-      protections and a reporting mechanism for when they are triggered.
-      </p>
+      <p>This document defines a directive for the Content Security Policy 1.0
+      mechanism to allow Web application developers to declare a set of
+      protections for a web resource to help prevent malicious obscuring or
+      re-contextualizing of the resource's user interface when it is displayed
+      in an embedded context.
+    
+      The document also defines a set of heuristics for Web user agents to
+      implement these protections and a reporting mechanism for when they are
+      triggered.</p>
     </section>
 
     <section id="sotd">
-    <p>Portions of the technology described in this document were developed as part of the
-    X-Frame-Options header.</p>
+      <p>Portions of the technology described in this document were developed
+      as part of the X-Frame-Options header.</p>
 
-    <p>Portions of the technology described in this document were developed and
-    implemented in the ClearClick module of the Mozilla Firefox add-on NoScript.</p>
+      <p>Portions of the technology described in this document were developed
+      and implemented in the ClearClick module of the Mozilla Firefox add-on
+      NoScript.</p>
 
-    <p>This document uses the syntax and mechanism of the Content Security Policy 1.0
-    and defines a new directive to convey anti-clickjacking policy.</p>
+      <p>This document uses the syntax and mechanism of the Content Security Policy 1.0
+      and defines a new directive to convey anti-clickjacking policy.</p>
 
       <p>In addition to the documents in the W3C Web Application Security
       working group, the work on this document is also informed by the work of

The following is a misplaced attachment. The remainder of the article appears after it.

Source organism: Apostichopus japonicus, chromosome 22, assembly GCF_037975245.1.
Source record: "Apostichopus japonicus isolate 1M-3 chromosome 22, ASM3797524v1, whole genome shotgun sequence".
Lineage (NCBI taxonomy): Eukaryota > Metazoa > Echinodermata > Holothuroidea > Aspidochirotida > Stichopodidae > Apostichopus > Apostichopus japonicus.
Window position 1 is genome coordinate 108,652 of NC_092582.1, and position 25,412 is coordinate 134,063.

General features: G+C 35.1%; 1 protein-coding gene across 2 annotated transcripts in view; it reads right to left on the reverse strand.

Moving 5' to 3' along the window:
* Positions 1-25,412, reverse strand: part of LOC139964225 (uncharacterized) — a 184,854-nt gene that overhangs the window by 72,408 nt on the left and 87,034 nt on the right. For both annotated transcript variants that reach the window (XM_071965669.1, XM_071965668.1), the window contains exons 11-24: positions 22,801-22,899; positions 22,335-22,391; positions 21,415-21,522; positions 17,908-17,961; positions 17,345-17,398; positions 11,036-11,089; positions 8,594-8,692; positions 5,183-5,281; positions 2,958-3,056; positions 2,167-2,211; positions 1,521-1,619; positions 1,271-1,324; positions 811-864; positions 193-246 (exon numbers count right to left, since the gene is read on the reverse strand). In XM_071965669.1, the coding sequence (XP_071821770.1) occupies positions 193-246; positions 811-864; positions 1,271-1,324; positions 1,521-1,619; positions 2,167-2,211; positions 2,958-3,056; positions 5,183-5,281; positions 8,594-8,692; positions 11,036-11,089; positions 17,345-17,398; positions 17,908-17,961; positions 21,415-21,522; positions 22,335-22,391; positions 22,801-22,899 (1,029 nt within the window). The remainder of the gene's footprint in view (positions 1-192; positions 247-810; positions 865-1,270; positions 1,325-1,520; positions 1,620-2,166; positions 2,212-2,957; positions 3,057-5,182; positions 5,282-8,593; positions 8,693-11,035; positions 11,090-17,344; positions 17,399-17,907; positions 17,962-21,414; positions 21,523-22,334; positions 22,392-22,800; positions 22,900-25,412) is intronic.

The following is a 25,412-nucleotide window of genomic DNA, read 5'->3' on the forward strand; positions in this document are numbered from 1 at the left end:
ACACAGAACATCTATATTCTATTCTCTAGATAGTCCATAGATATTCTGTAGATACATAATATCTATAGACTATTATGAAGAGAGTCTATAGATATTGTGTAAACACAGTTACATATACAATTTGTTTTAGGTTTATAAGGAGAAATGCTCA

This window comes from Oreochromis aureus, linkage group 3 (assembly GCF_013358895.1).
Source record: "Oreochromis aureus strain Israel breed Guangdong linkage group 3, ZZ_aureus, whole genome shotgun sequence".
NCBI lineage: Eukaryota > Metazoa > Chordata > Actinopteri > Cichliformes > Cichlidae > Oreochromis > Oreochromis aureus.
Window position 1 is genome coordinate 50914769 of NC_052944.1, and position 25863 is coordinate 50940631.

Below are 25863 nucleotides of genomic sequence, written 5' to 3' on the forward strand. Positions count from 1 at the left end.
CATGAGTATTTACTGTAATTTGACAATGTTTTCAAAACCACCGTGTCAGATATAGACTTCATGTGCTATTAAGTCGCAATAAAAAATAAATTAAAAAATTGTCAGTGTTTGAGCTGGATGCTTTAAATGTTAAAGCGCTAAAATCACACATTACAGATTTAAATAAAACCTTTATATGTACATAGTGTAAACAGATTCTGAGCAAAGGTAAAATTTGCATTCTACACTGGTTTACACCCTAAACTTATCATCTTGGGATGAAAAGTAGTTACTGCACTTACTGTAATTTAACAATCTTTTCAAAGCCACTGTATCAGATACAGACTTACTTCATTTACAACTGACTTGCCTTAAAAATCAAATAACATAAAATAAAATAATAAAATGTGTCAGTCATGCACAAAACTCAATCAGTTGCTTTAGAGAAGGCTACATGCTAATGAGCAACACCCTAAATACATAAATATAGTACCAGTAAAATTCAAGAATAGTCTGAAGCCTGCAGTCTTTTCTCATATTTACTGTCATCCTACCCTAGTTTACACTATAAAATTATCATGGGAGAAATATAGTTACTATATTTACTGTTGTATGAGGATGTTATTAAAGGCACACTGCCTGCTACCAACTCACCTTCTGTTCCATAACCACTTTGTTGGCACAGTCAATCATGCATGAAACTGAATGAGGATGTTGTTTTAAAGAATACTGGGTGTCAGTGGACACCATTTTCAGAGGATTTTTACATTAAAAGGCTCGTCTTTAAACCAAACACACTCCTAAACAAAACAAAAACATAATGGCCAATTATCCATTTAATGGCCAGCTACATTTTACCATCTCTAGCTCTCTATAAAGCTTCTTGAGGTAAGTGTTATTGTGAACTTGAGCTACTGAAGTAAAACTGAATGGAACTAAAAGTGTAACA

the <a href="http://tools.ietf.org/wg/websec/">IETF websec working
       group</a>, particularly that working group's requirements document:
       <a href="http://tools.ietf.org/id/draft-hodges-websec-framework-reqs">draft-hodges-websec-framework-reqs</a>.
+      </p>
     </section>
 
     <section class="informative">
@@ -117,7 +120,7 @@
 
       <p>This document defines new directives for Content Security Policy 1.0
       to allow applications to mitigate some of the risks of User Interface 
-      Redressing vulnerabilities that can lead to fraud.<p>
+      Redressing vulnerabilities that can lead to fraud.</p>
 
       <p>Content Security Policy is a declarative policy that lets the authors
       (or server administrators) of a web application restrict from where
@@ -149,7 +152,7 @@
       are also present in a Content-Security-Policy header. This is to allow 
       resources to only be embedded if the mechanisms described in
       this specification are enforced, and more restrictive X-Frame-Options
-      policies applied otherwise. 
+      policies applied otherwise.</p>
     </section>
 
     <section id="conformance">
@@ -169,22 +172,21 @@
 
         <p>This section defines several terms used throughout the document.</p>
 
-        <p>The term <dfn>security policy</dfn>, or
-        simply <dfn>policy</dfn>, for the purposes of this
-        specification refers to either:
+        <p> The term <dfn>security policy</dfn>, or simply <dfn>policy</dfn>,
+        for the purposes of this specification refers to either:
           <ol>